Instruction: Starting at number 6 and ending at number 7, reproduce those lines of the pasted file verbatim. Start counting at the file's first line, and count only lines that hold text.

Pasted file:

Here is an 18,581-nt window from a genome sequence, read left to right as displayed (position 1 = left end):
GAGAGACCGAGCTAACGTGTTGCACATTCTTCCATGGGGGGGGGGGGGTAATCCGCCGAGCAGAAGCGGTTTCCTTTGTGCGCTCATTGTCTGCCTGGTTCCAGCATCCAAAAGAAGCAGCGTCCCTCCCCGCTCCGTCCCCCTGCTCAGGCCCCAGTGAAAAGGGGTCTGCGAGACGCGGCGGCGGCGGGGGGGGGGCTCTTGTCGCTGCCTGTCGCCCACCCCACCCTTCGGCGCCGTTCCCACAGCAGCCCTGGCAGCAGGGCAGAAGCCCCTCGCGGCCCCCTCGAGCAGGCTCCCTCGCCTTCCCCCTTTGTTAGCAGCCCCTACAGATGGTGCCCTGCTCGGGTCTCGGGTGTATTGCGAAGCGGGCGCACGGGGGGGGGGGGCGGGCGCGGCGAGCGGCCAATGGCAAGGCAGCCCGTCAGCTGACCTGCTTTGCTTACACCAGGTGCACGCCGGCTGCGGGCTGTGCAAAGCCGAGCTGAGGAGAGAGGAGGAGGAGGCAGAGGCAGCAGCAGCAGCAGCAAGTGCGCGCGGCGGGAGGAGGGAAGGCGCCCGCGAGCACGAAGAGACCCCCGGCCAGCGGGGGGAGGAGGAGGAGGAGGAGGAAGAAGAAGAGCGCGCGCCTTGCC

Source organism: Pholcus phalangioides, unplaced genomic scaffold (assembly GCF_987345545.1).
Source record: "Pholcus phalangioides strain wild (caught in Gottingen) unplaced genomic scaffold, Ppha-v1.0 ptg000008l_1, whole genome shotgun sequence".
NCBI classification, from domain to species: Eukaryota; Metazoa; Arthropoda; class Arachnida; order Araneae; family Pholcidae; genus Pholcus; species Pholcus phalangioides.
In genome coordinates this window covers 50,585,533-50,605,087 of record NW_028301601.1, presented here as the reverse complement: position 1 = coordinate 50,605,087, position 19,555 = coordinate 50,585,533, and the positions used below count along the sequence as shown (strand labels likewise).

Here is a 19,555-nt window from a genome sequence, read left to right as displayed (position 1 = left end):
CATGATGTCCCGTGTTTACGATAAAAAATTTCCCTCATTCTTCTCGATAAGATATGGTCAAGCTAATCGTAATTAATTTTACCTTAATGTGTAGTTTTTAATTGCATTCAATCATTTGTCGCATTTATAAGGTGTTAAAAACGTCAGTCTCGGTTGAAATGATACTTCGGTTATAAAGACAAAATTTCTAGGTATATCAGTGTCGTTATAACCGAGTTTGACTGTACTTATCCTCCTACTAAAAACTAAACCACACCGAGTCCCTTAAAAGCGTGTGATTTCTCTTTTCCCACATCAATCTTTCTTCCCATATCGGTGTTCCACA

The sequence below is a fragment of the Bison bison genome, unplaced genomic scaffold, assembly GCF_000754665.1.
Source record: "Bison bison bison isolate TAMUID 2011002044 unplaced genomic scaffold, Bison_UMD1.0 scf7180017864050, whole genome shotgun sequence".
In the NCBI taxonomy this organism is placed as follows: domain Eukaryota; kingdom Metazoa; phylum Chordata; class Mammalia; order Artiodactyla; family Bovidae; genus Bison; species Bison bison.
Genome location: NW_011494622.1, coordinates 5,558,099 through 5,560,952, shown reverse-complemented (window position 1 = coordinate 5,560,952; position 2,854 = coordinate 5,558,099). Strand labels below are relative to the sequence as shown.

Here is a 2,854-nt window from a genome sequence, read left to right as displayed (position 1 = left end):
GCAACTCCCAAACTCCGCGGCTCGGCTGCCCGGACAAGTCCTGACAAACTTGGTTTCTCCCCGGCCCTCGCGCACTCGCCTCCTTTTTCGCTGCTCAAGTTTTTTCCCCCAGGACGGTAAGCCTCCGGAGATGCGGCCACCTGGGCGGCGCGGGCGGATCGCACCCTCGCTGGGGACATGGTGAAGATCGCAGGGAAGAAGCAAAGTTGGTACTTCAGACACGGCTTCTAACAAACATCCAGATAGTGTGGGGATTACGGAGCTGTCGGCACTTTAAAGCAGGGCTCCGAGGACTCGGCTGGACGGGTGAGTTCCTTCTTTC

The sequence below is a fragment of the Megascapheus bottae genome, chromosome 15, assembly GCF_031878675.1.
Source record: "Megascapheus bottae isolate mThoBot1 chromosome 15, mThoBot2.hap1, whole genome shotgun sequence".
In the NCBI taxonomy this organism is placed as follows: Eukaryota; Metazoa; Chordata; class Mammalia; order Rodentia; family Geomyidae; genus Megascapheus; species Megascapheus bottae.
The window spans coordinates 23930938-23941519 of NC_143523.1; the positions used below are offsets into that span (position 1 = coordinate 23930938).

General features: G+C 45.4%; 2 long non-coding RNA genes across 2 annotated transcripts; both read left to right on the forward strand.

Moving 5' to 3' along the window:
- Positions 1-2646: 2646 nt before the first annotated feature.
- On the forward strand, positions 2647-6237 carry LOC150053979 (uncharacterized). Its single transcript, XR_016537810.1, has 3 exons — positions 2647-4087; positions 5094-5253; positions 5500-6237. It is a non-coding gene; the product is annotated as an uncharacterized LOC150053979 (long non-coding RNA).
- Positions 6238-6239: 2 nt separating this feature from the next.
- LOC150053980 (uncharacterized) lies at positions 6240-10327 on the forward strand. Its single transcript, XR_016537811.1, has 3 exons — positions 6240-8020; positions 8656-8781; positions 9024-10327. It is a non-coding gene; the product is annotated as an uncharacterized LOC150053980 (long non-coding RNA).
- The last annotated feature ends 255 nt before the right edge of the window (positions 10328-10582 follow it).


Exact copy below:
In genome coordinates this window covers 50,585,533-50,605,087 of record NW_028301601.1, presented here as the reverse complement: position 1 = coordinate 50,605,087, position 19,555 = coordinate 50,585,533, and the positions used below count along the sequence as shown (strand labels likewise).

Here is a 19,555-nt window from a genome sequence, read left to right as displayed (position 1 = left end):